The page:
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Decimal string to Pointer via StringStream


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#1 Cygon   Crossbones+   -  Reputation: 1146

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Posted 08 August 2012 - 06:36 AM

C++ iostreams provide a method to output (void *) pointers. The pointer is written to and read from a stream in hexadecimal notation.

How can I use decimal notation without resorting to a reinterpret_cast and ugly #ifdefs?

I tried this:
std::stringstream ss;

void *test = (void *)0x12345678;

// Output pointer as decimal number
ss << std::ios::dec << test; // Works!

// Read pointer from decimal number
void *x;
ss << dec; // Nope
ss.setf(std::ios::dec); // No change
ss >> dec >> x; // Neither

All the input variants do nothing. The pointer will not be assigned and keeps its "help I'm uninitialized" value of 0xcccccccc. The fail bit of the stream is set - probably because it tried to _still_ parse the number in hex and it was too large.
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#2 Bregma   Crossbones+   -  Reputation: 5394

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Posted 08 August 2012 - 06:53 AM

It might not answer your question, but why do you want to (a) write the pointer out in decimal, and (2) why on Mars would you want to read in a pointer?
Stephen M. Webb
Professional Free Software Developer

#3 rip-off   Moderators   -  Reputation: 8689

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Posted 08 August 2012 - 07:01 AM

Why are you trying to read a pointer from a stream? That seems incredibly dangerous.

Interestingly, the following code appears to compile on my system:
#include <iostream>


int main() {
	void *foo;
	if(std::cin >> foo) {
		std::cout << "Read a pointer?\n";
	} else {
		std::cout << "Failed\n";
	}
}
However explicitly trying to call the operator fails:
#include <iostream>


int main() {
	void *foo;
	if(operator>>(std::cin, foo)) {
		std::cout << "Read a pointer?\n";
	} else {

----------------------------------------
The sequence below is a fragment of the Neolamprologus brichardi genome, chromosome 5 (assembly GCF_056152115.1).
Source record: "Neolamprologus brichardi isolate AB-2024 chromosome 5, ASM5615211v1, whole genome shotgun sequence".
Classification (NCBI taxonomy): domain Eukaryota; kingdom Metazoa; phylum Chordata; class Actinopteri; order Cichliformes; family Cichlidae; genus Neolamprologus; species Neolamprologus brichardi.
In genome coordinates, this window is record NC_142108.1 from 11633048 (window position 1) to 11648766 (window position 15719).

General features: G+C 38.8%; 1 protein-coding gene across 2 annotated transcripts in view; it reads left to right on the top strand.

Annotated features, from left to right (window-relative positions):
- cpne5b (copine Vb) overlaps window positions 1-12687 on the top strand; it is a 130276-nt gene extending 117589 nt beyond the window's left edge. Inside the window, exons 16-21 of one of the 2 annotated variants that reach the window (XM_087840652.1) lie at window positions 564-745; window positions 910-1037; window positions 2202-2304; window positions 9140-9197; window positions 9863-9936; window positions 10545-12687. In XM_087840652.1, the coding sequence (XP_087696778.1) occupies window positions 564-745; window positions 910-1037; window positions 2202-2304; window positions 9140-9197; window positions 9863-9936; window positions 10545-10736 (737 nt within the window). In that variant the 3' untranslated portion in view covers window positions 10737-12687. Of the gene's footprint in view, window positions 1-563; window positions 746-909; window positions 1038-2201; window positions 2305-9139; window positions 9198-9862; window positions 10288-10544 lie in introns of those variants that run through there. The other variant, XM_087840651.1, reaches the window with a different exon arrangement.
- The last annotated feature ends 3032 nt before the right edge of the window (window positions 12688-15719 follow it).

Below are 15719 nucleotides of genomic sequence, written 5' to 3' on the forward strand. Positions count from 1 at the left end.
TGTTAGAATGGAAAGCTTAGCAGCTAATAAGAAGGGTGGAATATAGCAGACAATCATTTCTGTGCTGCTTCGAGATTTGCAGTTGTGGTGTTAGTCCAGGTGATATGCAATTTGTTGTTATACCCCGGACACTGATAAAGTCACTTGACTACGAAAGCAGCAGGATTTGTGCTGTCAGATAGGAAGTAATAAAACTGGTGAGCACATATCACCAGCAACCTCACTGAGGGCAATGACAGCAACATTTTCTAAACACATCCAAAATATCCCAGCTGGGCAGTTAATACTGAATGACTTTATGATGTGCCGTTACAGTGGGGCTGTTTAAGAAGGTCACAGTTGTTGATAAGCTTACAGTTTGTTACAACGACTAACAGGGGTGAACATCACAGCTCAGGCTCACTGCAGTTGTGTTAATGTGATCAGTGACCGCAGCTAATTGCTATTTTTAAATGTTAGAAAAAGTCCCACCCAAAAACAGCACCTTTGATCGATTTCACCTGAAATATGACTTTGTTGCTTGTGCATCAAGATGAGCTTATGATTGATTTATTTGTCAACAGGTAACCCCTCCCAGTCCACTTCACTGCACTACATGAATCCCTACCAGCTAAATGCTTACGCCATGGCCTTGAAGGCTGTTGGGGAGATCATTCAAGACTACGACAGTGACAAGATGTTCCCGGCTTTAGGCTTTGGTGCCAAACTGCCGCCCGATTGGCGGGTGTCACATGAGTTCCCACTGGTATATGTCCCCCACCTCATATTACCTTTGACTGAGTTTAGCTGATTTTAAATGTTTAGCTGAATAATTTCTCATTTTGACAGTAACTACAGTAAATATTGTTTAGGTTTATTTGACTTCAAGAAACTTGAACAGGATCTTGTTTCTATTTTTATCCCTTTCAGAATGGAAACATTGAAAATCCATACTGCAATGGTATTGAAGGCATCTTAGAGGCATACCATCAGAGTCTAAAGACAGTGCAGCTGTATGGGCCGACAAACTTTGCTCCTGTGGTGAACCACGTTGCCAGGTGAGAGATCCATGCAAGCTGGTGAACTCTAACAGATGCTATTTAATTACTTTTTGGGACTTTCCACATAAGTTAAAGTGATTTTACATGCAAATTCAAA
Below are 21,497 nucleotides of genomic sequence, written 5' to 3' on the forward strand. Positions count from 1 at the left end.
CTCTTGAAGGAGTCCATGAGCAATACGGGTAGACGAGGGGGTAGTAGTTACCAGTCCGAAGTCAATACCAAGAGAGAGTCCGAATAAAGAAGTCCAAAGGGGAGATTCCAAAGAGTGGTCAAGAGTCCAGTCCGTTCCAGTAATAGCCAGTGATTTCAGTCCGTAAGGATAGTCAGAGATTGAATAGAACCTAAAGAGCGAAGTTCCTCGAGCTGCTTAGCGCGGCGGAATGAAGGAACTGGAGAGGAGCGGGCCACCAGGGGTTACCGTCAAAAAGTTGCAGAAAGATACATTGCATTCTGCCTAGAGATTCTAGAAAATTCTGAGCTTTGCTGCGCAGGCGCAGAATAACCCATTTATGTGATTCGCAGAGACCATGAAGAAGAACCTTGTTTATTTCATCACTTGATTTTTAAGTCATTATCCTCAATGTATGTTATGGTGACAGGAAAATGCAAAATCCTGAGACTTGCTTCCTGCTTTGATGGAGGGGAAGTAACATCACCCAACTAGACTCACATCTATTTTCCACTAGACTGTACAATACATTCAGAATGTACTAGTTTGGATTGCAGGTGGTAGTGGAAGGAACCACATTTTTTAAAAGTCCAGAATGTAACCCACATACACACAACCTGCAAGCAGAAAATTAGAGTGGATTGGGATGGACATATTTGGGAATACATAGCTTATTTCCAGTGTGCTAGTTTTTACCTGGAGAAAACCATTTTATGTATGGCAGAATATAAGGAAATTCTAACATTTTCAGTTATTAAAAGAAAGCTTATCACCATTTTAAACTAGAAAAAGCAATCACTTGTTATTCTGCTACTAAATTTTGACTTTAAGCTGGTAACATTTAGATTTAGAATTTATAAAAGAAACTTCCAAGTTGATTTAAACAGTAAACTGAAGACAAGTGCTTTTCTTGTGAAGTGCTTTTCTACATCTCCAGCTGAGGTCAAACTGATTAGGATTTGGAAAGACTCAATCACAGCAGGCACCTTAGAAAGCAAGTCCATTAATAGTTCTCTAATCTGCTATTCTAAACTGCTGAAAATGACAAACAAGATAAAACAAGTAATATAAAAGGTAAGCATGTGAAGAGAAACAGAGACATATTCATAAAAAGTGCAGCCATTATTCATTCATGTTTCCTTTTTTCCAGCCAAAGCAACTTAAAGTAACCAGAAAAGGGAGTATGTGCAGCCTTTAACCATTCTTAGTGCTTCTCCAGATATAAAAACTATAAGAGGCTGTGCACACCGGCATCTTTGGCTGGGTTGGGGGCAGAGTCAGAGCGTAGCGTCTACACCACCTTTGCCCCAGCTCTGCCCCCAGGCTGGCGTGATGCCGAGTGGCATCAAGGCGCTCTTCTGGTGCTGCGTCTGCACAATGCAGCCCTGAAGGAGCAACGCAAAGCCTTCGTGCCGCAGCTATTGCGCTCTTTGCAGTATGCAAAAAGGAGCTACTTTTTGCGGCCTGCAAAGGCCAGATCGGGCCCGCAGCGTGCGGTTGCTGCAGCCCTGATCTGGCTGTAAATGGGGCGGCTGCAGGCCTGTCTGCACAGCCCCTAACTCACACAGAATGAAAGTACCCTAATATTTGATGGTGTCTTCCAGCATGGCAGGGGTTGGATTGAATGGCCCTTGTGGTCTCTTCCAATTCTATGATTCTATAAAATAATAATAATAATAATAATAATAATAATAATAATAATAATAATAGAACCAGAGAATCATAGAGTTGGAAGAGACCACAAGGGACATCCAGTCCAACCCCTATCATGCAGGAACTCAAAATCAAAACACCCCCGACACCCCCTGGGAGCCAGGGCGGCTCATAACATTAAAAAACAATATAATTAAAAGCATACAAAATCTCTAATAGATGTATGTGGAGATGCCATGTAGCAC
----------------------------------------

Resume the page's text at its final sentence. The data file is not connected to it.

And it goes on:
std::cout << "Failed\n";
	}
}
I suspect the former program is actually calling a built in operator >> after some type converting, for example converting the two sides to booleans or something. (See Alvaro's response, I am wrong).

#4 Álvaro   Crossbones+   -  Reputation: 13897

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Posted 08 August 2012 - 09:00 AM

Calling `operator>>(std::cin, foo)' explicitly doesn't work if foo is an int either.

Reading a pointer from a stream is a valid operation, but there is no guarantee that the accepted format is decimal. In g++ the format seems to be hexadecimal. I can't bother to look it up in the standard, but my guess is that the only guarantee is that it will understand whatever format `<< foo' spits out.

#5 rip-off   Moderators   -  Reputation: 8689

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Posted 08 August 2012 - 11:12 AM

Calling `operator>>(std::cin, foo)' explicitly doesn't work if foo is an int either.

Interesting, Needless to say, I don't explicitly call operators like that often. I was hoping an explicit call would allow me to "jump to declaration" in my IDE.

Reading a pointer from a stream is a valid operation...

Also interesting. Yet another entry in the C++ minefield to watch out for.

Edited by rip-off, 08 August 2012 - 11:13 AM.





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